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2000 Best Practice Symposium

Workshop Session Summary:
Overview: HUD’s Partnerships for Advanced Technology in Housing (PATH)

Overview: HUD’s Partnerships for Advanced Technology in Housing (PATH)


Mr. Steve Brown, Carl Franklin Homes

This session focused on HUD’s Partnerships for Advanced Technology in Housing (PATH) Program. It provided information on new technologies to improved energy and environmental efficiency, reduced maintenance and repair costs, and better housing affordability. The session also highlighted developers that have successfully contributed to the construction of sustainable communities by combining advanced technologies and subsidies that reduce housing costs and improve the overall quality of life.

The Partnership for Advancing Technology in Housing (PATH) is a public/private initiative whose primary objective is to accelerate the widespread use and creation of advanced technologies in order to improve the durability, quality, energy efficiency, environmental performance, and affordability of housing in the United States. PATH is a voluntary partnership in which industry leaders (i.e., product manufacturing, home building, financial and insurance industries) join forces with housing representatives from federal government. PATH offers technical assistance to individual builders and remodelers willing to utilize innovative technologies in their housing projects. Likewise, manufacturers participating in the program can ask for feedback on changes needed to improve their products' ability to meet PATH goals. By working together, PATH partners have successfully increased both the quality and affordability of today's new (and existing) homes; strengthened the U.S. technology infrastructure and assisted in building "foundations" for the next generation of American housing.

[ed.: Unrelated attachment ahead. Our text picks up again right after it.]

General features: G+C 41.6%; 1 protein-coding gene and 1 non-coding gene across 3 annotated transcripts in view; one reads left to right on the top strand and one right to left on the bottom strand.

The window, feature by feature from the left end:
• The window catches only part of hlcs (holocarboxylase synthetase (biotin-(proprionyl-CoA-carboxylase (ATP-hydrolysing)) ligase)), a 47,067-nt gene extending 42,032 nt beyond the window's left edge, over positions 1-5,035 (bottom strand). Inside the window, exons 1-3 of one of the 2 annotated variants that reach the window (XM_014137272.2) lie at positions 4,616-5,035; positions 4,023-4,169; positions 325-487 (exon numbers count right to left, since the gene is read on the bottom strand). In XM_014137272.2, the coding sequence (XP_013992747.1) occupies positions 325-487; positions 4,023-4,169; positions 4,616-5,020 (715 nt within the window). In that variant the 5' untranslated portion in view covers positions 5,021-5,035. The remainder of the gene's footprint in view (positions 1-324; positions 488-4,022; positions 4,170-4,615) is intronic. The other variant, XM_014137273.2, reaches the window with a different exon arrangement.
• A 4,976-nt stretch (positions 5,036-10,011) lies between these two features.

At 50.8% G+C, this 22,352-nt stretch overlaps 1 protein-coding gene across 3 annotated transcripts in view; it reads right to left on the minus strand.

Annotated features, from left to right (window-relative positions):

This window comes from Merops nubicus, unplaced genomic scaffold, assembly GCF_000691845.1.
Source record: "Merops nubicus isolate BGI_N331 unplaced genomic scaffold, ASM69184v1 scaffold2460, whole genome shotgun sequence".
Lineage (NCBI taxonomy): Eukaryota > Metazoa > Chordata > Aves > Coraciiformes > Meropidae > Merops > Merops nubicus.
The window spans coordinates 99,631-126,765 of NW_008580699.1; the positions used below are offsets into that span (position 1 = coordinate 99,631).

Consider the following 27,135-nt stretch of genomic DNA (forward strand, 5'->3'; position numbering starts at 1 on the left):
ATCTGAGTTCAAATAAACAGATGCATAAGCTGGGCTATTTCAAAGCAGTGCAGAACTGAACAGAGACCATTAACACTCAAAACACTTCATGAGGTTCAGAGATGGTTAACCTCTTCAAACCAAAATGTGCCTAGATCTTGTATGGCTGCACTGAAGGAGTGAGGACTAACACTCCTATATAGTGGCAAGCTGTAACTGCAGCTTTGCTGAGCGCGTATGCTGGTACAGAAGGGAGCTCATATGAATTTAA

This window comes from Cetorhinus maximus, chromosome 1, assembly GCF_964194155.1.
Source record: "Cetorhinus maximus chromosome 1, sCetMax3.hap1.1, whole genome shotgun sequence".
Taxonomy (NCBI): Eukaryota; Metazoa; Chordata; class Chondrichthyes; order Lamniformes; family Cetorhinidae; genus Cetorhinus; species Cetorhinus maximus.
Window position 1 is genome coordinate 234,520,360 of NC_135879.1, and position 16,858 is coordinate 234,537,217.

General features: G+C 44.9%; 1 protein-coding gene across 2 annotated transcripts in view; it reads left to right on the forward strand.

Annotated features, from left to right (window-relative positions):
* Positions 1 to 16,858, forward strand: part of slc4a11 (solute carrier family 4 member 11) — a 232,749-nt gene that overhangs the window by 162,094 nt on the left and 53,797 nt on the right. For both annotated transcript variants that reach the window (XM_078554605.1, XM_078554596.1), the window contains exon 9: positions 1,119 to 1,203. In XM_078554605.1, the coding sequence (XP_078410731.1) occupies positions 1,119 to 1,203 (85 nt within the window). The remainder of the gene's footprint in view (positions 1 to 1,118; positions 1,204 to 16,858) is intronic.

Carl Franklin Homes, constructs 50 to 100 homes a year, with eighty percent of their business derived from the affordable housing market. Because they primarily develop large affordable housing communities, they usually partner with a charitable housing organization that acts as developer. The homes range in size from 1,400 to 2,000 square feet, and feature one to two car garages, two full baths and three or four bedrooms. The homes are also equipped with geothermal heat pumps, tankless hot water heaters, stained concrete floors, seamless sheetrock corners, stackless vents, SIPs, low maintenance exteriors, and affordable utilities.

The Hillside Oaks development in East Dallas, Texas, is just one example of their successful construction projects. The houses at Hillside Oaks sold for $77,000 (half the median home price in Dallas) and residents meeting assistance qualifications receive a $2,000 down payment from the Dallas housing department. Low operating costs can be attributed to the exceptional performance of the exterior skin and heating system. The company has completed similar affordable housing projects in the Kensington Village subdivision and in Plano, Texas. Furthermore, the company has already started production of smaller new component construction homes, which will sell for less than $50,000.

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Content Archived: April 20, 2011

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